In the Czech Republic and Slovakia, goulash (Czech and Slovak: guláš) is usually made with beef, although pork varieties exist, and served with boiled or steamed bread dumplings (goulash with beef in Czech hovězí guláš s knedlíkem, in Slovak hovädzí guláš s knedľou), in Slovakia more typically with bread. In pubs it is often garnished with slices of fresh onion, and is typically accompanied by beer. Beer can be also added to the stew in the process of cooking. Seasonal varieties of goulash include venison or wild boar goulashes. Another popular variant of guláš is segedínský guláš (Székelygulyás), with sauerkraut.

In Czech and Slovak slang, the word guláš means "mishmash", typically used as mít v tom guláš: to be disoriented or to lack understanding of something.

Ethiopia edit

Fish goulash (Amharic: አሣ ጉላሽ; asa gulaš) is a popular dish in Ethiopia, particularly during the numerous fasting seasons as required by the Ethiopian Orthodox Church.[21] It is usually prepared with a spicy sauce having a tomato and onion base and served with injera or rice.[22]

Germany edit

Venison goulash with Bavarian bread dumpling

German Gulasch is either a beef (Rindergulasch), pork (Schweinegulasch), venison (Hirschgulasch), or wild boar (Wildschweingulasch)[23] stew that may include red wine and is usually served with potatoes (in the north), white rice or spirelli noodles (mostly in canteens), and dumplings (in the south). Gulaschsuppe (goulash soup) is the same concept served as a soup, usually with pieces of white bread.

Venison goulash with dumplings, leeks, and lingonberry sauce served in Berlin

Italy edit

Goulash in Italy is eaten in the autonomous regions of Friuli-Venezia Giulia and Trentino-Alto Adige/Südtirol, that once had been part of the Austro-Hungarian Empire. It is eaten as a regular Sunday dish.[citation needed] It can also, although less typically so, be found in the nearby Veneto. An interesting regional recipe comes from the Pustertal (Val Pusteria, Puster Valley) in South Tyrol. It is made of beef and red wine, and seasoned with rosemary, red paprika, bay leaf, marjoram and lemon zest, served with crusty white bread or polenta. Goulash is also quite popular in the city of Ancona, which is culturally quite near to eastern Europe.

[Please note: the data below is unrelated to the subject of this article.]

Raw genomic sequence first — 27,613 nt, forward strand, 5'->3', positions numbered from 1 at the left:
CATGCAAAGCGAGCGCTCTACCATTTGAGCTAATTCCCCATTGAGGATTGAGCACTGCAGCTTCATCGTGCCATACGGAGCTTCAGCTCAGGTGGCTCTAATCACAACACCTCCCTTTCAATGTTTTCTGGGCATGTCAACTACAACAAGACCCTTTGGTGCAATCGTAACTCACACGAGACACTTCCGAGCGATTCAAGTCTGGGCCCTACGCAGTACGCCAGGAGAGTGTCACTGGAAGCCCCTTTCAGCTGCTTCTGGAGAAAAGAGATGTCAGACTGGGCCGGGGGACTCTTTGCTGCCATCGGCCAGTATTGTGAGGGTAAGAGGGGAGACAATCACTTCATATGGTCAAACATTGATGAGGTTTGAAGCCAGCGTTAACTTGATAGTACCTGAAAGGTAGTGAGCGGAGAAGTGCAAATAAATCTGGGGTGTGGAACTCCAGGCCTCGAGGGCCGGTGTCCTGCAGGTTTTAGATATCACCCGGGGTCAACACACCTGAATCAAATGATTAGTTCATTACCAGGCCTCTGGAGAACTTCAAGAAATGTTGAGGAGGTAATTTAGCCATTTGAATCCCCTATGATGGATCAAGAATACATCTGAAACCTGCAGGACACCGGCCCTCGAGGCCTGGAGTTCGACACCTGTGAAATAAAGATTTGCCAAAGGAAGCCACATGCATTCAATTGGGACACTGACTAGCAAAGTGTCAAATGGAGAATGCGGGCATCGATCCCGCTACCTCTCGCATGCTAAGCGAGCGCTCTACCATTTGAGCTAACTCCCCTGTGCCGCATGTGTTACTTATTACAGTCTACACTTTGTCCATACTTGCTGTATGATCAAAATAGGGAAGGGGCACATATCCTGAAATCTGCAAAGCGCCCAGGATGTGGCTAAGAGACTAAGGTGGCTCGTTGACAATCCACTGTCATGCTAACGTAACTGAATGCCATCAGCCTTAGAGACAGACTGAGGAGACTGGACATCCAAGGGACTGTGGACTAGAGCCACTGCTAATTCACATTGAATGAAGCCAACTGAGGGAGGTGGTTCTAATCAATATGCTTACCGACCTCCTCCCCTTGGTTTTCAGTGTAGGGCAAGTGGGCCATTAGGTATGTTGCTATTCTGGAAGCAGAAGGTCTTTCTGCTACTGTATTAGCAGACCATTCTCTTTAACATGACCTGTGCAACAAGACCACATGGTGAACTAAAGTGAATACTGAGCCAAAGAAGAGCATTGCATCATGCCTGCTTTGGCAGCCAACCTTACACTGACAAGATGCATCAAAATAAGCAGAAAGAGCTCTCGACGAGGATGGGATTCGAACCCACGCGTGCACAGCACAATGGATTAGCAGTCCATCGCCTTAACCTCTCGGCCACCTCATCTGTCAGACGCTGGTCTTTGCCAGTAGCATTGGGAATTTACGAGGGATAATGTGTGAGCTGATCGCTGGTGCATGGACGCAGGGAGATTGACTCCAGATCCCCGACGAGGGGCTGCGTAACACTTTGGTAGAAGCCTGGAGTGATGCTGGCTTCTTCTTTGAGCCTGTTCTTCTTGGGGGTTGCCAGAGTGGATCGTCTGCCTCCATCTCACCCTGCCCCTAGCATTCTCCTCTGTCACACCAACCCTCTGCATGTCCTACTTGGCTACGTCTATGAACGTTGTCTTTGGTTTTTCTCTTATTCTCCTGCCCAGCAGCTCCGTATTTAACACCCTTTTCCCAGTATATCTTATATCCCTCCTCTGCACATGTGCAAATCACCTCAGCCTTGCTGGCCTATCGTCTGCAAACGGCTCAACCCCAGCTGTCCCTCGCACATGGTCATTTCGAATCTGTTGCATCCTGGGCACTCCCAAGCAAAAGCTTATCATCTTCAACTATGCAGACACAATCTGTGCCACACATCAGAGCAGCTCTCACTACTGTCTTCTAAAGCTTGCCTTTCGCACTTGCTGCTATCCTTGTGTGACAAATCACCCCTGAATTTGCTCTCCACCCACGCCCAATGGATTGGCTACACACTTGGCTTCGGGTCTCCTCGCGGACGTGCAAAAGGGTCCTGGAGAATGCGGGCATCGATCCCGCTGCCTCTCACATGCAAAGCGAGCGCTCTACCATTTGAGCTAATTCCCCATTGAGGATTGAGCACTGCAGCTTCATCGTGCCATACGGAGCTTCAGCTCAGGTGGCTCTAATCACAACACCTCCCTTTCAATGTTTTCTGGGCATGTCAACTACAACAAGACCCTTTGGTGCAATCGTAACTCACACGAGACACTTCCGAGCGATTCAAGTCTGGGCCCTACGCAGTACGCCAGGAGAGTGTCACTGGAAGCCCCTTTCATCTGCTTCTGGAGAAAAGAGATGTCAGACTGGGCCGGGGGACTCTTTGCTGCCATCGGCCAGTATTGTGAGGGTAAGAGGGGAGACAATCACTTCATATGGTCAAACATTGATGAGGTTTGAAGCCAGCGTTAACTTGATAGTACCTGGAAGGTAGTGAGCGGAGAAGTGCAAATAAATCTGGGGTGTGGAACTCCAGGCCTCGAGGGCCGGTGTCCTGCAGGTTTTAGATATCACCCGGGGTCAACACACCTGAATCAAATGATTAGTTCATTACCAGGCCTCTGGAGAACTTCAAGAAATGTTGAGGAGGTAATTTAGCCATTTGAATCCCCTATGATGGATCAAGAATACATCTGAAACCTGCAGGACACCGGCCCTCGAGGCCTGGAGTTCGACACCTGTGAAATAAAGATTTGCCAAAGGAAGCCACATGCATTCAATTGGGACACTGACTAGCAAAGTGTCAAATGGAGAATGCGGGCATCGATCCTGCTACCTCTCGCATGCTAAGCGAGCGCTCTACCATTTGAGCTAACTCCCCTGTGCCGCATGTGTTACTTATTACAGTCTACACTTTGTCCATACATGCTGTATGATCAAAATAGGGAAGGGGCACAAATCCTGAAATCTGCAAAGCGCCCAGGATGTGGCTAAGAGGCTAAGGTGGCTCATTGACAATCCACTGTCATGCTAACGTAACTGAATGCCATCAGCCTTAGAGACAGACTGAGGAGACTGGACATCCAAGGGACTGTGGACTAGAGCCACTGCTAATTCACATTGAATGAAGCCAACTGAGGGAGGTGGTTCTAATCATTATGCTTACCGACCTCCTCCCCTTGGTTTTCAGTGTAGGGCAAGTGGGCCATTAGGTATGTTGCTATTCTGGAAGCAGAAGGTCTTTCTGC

Netherlands edit

In the Netherlands, goulash is usually prepared with beef. It is typically consumed as a stew, and is thus closer to pörkölt.

Poland edit

Polish potato pancake and spicy goulash with sheep milk cheese and sour cream

In Poland, goulash (Polish: gulasz) is eaten in most parts of the country. A variant dish exists that is similar to Hungarian pörkölt. It came to being around the 9th century. It is usually served with mashed potatoes or various forms of noodles and dumplings, such as pyzy.

Serbia edit

In Serbia, goulash (Serbian: гулаш) is eaten in most parts of the country, especially in Vojvodina, where it was probably introduced by the province's Hungarian population. [citation needed] It is actually a pörkölt-like stew, usually made with beef, veal or pork, but also with game meat like venison and boar. Compulsory ingredients are meat and onions, usually in 50-50% ratio, paprika, and lard or oil, other ingredients being optional: garlic, parsley, chili pepper, black pepper, cinnamon, bell peppers, carrots, tomatoes, red wine, mushrooms, bacon. Sometimes, goulash is sweetened by adding tomato paste, sugar or dark chocolate at the very end. In Serbia, goulash is most often served with macaroni or potato mash.[citation needed]

Slovenia edit

In Slovene partizanski golaž, "partisan goulash", favored by Slovenian partisans during the Second World War, is still regularly served at mass public events. "Partisan golaž" utilizes onion in equal proportion to meat; two or more types of meat are usually used in preparing this dish. The most widespread form of golaž in home cooking is a thick beef stew that is most commonly served with mashed potatoes. As elsewhere in the wider region, Szeged goulash, usually referred to as segedin, is also a popular dish for home preparation.